In the words of its founder, L. Ron Hubbard, in the Operating Thetan III technical bulletin:
“The head of the Galactic Confederation (76 planets around larger stars visible from here) (founded 95,000,000 yrs ago, very space opera) solved overpopulation (250 billion or so per planet — 178 billion on average) by mass implanting. He caused people to be brought to Teegeeack (Earth) and put an H Bomb on the principal volcanoes (Incident 2) and then the Pacific area ones were taken in boxes to Hawaii and the Atlantic area ones to Las Palmas and there ‘packaged’. His name was Xenu. He used renegades. Various misleading data by mean of circuits, etc. was placed in the implants. When through with his crime, Loyal Officers (to the people) captured him after 6 years of battle and put him in an electronic mountain trap where he still is. ‘They’ are gone. The place (Confed.) has since been a desert.”
Last month was my first official interview with church officials, and the whole rendezvous answered few questions and provoked insulting lies on behalf of both parties. “Sophia Alvarez” is not the real name of the woman who accompanied me into this interview at Manhattan’s Scientology center in Times Square.
CAROL: Through history man has been trying to solve his problems. He’ s done all sorts of things. And many men, including [Aristotle] , have found pieces to the puzzle. It’s not until Mr. Hubbard did the research and found Dianetics did he find all the pieces and aligned them. The only way you know that’s true is when you read it because it’s based on the physical laws of the universe. It’s not mystical. It’s not positive thinking. It’s not anything that’s mysterious. It’s based on physical laws. So when applied to a human being it works uniformly only if they have had drugs. When you were into therapy, did you have drugs?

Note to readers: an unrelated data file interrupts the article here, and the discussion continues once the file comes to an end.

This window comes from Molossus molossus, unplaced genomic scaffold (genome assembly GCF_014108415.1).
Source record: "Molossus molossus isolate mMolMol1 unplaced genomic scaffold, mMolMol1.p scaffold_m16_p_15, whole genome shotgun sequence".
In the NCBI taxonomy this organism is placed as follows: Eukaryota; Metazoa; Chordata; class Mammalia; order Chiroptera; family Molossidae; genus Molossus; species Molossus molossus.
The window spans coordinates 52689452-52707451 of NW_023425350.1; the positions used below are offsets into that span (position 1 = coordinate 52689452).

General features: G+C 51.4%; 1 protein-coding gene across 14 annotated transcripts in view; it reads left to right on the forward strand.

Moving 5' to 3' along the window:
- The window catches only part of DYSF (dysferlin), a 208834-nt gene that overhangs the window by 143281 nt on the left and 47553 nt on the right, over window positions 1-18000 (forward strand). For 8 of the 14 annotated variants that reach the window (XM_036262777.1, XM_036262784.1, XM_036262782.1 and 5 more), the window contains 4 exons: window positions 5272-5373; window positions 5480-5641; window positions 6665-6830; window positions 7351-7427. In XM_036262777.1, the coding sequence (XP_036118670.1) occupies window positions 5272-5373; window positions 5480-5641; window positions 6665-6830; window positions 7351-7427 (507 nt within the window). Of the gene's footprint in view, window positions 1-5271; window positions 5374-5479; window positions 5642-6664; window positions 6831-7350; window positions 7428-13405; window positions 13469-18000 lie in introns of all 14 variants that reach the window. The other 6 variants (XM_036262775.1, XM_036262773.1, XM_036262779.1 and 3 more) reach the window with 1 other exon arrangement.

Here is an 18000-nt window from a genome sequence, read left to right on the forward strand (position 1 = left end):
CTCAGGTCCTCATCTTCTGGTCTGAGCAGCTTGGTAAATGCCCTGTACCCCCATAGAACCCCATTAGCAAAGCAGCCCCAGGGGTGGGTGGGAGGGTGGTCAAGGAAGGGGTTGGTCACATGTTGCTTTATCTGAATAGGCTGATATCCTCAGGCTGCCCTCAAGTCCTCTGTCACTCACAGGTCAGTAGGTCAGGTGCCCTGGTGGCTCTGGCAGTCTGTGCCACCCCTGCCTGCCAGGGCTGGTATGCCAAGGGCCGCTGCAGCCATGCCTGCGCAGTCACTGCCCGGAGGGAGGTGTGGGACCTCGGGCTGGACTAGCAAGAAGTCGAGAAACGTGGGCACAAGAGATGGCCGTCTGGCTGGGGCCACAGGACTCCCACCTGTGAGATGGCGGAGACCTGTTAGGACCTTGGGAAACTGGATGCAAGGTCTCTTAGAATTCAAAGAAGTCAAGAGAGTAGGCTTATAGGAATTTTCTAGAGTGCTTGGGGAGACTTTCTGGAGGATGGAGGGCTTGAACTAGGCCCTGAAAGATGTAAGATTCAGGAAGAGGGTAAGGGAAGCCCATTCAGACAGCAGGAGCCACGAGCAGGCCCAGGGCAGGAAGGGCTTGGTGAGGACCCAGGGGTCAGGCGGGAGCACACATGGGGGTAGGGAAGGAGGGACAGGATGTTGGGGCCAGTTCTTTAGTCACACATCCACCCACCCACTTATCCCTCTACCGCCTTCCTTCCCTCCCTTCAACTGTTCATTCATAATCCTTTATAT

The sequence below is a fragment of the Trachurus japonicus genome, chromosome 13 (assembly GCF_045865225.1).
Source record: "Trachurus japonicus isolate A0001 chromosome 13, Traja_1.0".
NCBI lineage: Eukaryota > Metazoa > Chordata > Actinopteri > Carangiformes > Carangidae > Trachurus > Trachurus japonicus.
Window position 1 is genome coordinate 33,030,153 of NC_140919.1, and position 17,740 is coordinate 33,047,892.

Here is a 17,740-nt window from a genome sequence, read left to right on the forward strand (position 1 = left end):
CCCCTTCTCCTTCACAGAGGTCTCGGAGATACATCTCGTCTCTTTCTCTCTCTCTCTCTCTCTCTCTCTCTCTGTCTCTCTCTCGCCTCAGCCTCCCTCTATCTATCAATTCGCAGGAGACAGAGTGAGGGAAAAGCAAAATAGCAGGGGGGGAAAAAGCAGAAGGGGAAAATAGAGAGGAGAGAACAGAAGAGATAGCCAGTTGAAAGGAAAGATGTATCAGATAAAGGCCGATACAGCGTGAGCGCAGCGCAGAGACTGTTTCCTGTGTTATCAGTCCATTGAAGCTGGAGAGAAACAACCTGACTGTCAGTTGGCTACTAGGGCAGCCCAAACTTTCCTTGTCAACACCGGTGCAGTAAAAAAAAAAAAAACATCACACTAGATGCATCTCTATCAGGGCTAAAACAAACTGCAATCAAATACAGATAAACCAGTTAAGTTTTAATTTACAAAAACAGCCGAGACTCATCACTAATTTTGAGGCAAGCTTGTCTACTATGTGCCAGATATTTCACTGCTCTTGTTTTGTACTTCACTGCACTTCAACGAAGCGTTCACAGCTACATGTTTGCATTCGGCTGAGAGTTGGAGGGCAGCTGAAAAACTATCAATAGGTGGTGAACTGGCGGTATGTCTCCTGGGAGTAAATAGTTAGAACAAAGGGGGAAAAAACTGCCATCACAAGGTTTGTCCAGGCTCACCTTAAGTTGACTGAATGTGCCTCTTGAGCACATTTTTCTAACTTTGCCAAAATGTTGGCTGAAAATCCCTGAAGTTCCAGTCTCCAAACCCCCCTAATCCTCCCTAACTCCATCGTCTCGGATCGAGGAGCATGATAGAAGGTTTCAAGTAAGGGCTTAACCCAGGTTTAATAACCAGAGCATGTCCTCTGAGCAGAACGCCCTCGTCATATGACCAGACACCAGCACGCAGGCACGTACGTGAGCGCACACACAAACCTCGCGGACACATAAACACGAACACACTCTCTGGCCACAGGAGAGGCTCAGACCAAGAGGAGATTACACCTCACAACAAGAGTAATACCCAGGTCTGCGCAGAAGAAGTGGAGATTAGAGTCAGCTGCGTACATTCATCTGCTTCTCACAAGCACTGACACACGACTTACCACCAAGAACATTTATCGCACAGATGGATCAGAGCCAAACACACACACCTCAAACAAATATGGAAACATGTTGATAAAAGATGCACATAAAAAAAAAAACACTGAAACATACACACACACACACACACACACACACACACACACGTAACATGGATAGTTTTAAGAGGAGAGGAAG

SOPHIA ALVAREZ: No.
CAROL: Good. Absolutely good for you, or some kind of evasive treatment that psychiatrists do — lobotomies and shock t reatments, or things of that nature, is the time that Dianetics will not work for you because they have destroyed the parts of the mind to track what has occured to it .
TYLER BASS: Well, I definitely used a wide variety of pharmaceutical agents offered by psychiatry myself, when I was a c hi ld. A whole cocktail!
CAROL: What was the reason?
BASS: I suppose the intent was to treat depression, to say nothing of Scientology, but I wouldn’t say that they worked, the drugs. I was also given Adderall, about psychology, and I think they are well-advised. Oh, also Paxil, especially that one.
CAROL: All of them, sir. All of them.
I felt I had to concede to Scientology some rightful disdain for a pharmaceutical establishment that actually markets anti-depressants on television. If those medications were so essential, then why would they need to make glitz advertisements? For an interesting point of comparison, imagine if grocery stores started to run advertisements for fruits : “Come down to Kroger and try bananas, by Dole. Potassium: invaluable to brain function! ”